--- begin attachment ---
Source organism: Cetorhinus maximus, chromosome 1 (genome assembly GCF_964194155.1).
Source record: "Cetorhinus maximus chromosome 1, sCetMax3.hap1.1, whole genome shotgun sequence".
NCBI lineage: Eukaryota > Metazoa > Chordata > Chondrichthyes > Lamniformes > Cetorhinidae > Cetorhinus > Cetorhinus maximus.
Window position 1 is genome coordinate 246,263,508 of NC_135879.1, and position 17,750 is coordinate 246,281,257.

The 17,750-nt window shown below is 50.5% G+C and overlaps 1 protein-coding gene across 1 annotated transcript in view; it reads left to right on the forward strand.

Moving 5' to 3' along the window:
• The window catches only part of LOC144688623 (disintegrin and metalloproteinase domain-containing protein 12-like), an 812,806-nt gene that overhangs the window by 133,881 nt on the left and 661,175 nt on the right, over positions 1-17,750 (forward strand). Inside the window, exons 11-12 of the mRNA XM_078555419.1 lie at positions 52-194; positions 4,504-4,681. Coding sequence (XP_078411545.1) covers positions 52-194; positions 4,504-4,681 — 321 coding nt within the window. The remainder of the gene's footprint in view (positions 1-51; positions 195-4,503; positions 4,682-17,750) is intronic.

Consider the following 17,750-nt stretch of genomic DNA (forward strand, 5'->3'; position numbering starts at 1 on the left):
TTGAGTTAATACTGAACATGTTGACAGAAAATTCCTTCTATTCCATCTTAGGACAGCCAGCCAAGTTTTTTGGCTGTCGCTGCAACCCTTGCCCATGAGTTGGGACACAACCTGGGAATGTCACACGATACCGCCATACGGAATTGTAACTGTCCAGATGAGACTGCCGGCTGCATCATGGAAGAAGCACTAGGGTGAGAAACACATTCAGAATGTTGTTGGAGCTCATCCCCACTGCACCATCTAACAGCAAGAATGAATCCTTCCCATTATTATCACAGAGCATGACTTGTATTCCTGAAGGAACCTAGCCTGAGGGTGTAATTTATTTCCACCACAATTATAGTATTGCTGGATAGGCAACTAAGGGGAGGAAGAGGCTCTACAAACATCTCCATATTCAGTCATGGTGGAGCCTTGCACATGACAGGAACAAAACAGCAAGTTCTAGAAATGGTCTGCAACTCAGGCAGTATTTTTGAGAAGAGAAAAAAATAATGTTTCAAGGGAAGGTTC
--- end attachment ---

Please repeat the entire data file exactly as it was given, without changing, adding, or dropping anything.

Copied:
Source organism: Cetorhinus maximus, chromosome 1 (genome assembly GCF_964194155.1).
Source record: "Cetorhinus maximus chromosome 1, sCetMax3.hap1.1, whole genome shotgun sequence".
NCBI lineage: Eukaryota > Metazoa > Chordata > Chondrichthyes > Lamniformes > Cetorhinidae > Cetorhinus > Cetorhinus maximus.
Window position 1 is genome coordinate 246,263,508 of NC_135879.1, and position 17,750 is coordinate 246,281,257.

The 17,750-nt window shown below is 50.5% G+C and overlaps 1 protein-coding gene across 1 annotated transcript in view; it reads left to right on the forward strand.

Moving 5' to 3' along the window:
• The window catches only part of LOC144688623 (disintegrin and metalloproteinase domain-containing protein 12-like), an 812,806-nt gene that overhangs the window by 133,881 nt on the left and 661,175 nt on the right, over positions 1-17,750 (forward strand). Inside the window, exons 11-12 of the mRNA XM_078555419.1 lie at positions 52-194; positions 4,504-4,681. Coding sequence (XP_078411545.1) covers positions 52-194; positions 4,504-4,681 — 321 coding nt within the window. The remainder of the gene's footprint in view (positions 1-51; positions 195-4,503; positions 4,682-17,750) is intronic.

Consider the following 17,750-nt stretch of genomic DNA (forward strand, 5'->3'; position numbering starts at 1 on the left):
TTGAGTTAATACTGAACATGTTGACAGAAAATTCCTTCTATTCCATCTTAGGACAGCCAGCCAAGTTTTTTGGCTGTCGCTGCAACCCTTGCCCATGAGTTGGGACACAACCTGGGAATGTCACACGATACCGCCATACGGAATTGTAACTGTCCAGATGAGACTGCCGGCTGCATCATGGAAGAAGCACTAGGGTGAGAAACACATTCAGAATGTTGTTGGAGCTCATCCCCACTGCACCATCTAACAGCAAGAATGAATCCTTCCCATTATTATCACAGAGCATGACTTGTATTCCTGAAGGAACCTAGCCTGAGGGTGTAATTTATTTCCACCACAATTATAGTATTGCTGGATAGGCAACTAAGGGGAGGAAGAGGCTCTACAAACATCTCCATATTCAGTCATGGTGGAGCCTTGCACATGACAGGAACAAAACAGCAAGTTCTAGAAATGGTCTGCAACTCAGGCAGTATTTTTGAGAAGAGAAAAAAATAATGTTTCAAGGGAAGGTTC